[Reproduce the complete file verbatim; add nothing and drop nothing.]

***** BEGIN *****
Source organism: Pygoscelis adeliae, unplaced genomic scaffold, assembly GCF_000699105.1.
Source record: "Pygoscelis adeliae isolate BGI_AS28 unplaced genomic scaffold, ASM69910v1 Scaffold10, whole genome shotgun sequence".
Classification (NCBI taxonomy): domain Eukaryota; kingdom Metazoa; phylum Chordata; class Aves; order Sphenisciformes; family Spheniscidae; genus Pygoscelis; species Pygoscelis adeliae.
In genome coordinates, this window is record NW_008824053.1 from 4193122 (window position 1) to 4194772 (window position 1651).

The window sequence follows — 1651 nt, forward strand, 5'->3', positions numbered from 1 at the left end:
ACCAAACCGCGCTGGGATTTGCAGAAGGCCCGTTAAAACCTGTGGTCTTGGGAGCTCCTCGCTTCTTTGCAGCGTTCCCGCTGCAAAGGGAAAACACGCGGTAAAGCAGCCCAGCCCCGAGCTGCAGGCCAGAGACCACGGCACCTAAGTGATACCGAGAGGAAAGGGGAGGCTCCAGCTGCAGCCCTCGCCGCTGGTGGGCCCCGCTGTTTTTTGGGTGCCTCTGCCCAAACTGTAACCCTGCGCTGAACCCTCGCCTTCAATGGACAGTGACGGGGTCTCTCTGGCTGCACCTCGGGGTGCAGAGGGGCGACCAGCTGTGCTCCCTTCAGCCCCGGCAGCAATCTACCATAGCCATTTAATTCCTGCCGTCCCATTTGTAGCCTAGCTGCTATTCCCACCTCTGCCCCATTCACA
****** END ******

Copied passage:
Source organism: Pygoscelis adeliae, unplaced genomic scaffold, assembly GCF_000699105.1.
Source record: "Pygoscelis adeliae isolate BGI_AS28 unplaced genomic scaffold, ASM69910v1 Scaffold10, whole genome shotgun sequence".
Classification (NCBI taxonomy): domain Eukaryota; kingdom Metazoa; phylum Chordata; class Aves; order Sphenisciformes; family Spheniscidae; genus Pygoscelis; species Pygoscelis adeliae.
In genome coordinates, this window is record NW_008824053.1 from 4193122 (window position 1) to 4194772 (window position 1651).

The window sequence follows — 1651 nt, forward strand, 5'->3', positions numbered from 1 at the left end:
ACCAAACCGCGCTGGGATTTGCAGAAGGCCCGTTAAAACCTGTGGTCTTGGGAGCTCCTCGCTTCTTTGCAGCGTTCCCGCTGCAAAGGGAAAACACGCGGTAAAGCAGCCCAGCCCCGAGCTGCAGGCCAGAGACCACGGCACCTAAGTGATACCGAGAGGAAAGGGGAGGCTCCAGCTGCAGCCCTCGCCGCTGGTGGGCCCCGCTGTTTTTTGGGTGCCTCTGCCCAAACTGTAACCCTGCGCTGAACCCTCGCCTTCAATGGACAGTGACGGGGTCTCTCTGGCTGCACCTCGGGGTGCAGAGGGGCGACCAGCTGTGCTCCCTTCAGCCCCGGCAGCAATCTACCATAGCCATTTAATTCCTGCCGTCCCATTTGTAGCCTAGCTGCTATTCCCACCTCTGCCCCATTCACA